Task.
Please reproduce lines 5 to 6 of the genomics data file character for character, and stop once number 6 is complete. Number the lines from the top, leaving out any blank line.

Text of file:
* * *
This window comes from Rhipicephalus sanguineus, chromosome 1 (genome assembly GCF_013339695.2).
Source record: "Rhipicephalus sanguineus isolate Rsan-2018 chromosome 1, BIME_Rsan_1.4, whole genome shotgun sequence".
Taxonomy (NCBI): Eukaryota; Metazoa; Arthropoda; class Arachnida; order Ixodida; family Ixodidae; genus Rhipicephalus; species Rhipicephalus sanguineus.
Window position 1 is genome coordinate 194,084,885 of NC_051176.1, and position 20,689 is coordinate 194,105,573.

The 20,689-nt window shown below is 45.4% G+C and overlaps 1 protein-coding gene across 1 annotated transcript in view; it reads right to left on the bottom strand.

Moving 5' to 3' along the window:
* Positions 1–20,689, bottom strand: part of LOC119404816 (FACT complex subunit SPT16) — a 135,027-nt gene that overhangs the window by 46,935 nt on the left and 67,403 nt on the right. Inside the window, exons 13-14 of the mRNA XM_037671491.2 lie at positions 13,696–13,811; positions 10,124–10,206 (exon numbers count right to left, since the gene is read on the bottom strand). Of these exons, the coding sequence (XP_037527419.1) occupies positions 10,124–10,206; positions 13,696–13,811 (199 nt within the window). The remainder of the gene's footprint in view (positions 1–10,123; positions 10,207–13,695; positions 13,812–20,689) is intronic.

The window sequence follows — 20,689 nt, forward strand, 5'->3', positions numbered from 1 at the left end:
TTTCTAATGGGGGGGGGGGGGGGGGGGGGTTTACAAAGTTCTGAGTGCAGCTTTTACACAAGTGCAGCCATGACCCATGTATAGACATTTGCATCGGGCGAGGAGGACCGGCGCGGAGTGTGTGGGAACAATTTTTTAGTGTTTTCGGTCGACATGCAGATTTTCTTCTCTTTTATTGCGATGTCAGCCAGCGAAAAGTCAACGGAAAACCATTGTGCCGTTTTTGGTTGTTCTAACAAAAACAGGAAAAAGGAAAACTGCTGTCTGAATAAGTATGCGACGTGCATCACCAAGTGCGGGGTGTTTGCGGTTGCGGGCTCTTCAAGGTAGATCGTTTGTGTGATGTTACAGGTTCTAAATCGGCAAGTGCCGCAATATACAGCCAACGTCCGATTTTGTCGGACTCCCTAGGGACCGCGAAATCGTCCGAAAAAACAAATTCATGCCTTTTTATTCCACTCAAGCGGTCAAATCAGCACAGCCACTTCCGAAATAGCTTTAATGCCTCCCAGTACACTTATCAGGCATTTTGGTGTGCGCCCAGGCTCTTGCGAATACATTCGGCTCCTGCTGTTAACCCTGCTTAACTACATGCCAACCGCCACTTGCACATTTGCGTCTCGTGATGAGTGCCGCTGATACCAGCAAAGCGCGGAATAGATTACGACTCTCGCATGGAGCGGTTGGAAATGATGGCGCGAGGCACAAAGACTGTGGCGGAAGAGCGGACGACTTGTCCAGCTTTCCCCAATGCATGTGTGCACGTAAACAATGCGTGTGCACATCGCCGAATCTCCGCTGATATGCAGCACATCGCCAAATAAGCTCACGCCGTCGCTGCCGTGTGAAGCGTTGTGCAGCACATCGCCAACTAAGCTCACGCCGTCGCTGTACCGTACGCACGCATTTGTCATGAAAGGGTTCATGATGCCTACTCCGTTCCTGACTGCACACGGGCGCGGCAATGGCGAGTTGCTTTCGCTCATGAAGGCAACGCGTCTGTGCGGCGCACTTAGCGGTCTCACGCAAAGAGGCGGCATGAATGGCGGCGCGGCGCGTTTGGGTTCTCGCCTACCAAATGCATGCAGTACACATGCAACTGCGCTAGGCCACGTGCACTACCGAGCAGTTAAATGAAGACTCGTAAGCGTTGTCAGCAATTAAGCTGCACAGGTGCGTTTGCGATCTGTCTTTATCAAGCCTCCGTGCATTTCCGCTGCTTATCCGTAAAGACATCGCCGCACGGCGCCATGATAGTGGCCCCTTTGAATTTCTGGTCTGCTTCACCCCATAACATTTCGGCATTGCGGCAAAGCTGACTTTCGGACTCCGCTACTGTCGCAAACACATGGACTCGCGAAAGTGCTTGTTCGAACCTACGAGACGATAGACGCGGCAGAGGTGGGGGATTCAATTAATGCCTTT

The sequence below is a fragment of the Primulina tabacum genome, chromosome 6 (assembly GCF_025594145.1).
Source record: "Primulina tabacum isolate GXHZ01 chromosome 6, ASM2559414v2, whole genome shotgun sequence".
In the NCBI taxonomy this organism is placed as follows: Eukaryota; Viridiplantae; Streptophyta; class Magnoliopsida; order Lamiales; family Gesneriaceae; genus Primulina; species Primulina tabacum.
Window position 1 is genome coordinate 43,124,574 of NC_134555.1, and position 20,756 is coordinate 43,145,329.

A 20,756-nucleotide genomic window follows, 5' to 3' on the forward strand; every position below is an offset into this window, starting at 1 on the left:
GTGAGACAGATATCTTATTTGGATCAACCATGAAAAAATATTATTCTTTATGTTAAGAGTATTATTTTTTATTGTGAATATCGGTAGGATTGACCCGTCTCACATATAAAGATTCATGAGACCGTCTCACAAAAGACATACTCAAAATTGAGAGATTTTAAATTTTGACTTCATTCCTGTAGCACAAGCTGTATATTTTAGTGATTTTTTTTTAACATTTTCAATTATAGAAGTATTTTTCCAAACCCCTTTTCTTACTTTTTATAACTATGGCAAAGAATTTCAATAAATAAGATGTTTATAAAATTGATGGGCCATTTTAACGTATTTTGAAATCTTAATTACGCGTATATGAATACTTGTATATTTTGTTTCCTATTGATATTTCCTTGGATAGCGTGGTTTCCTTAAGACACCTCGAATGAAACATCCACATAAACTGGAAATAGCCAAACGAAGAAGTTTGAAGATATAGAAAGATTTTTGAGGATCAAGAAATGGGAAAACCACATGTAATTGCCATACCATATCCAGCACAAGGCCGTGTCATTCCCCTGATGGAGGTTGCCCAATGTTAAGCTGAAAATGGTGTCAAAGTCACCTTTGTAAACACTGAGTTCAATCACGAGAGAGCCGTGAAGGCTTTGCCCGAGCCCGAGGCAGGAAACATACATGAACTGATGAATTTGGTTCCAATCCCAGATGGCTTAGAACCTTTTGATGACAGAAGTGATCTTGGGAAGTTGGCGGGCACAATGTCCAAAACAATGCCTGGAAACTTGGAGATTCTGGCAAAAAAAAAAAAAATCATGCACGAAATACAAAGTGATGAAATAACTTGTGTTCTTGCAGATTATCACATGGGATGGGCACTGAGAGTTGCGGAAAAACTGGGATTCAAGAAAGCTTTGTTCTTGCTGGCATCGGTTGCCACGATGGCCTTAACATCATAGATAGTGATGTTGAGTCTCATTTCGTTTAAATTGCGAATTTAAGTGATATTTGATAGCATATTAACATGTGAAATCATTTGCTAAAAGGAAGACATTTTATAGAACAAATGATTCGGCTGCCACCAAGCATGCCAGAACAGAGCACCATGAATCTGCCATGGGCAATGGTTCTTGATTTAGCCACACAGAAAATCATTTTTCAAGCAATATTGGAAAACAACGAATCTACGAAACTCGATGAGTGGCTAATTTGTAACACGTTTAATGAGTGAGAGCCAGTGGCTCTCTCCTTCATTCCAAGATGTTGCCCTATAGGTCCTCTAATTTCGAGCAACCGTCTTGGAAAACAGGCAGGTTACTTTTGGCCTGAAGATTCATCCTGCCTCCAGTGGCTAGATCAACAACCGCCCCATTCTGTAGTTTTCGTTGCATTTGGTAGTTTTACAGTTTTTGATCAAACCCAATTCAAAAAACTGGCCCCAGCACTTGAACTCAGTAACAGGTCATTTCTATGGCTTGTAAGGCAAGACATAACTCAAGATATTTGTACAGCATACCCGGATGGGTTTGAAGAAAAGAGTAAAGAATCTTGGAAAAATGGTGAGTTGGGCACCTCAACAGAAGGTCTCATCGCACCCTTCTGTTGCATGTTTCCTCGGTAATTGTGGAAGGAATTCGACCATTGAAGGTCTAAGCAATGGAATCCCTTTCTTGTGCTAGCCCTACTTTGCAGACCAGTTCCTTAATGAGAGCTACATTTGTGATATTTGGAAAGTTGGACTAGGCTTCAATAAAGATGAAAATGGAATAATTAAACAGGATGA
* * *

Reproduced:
The 20,689-nt window shown below is 45.4% G+C and overlaps 1 protein-coding gene across 1 annotated transcript in view; it reads right to left on the bottom strand.

Moving 5' to 3' along the window: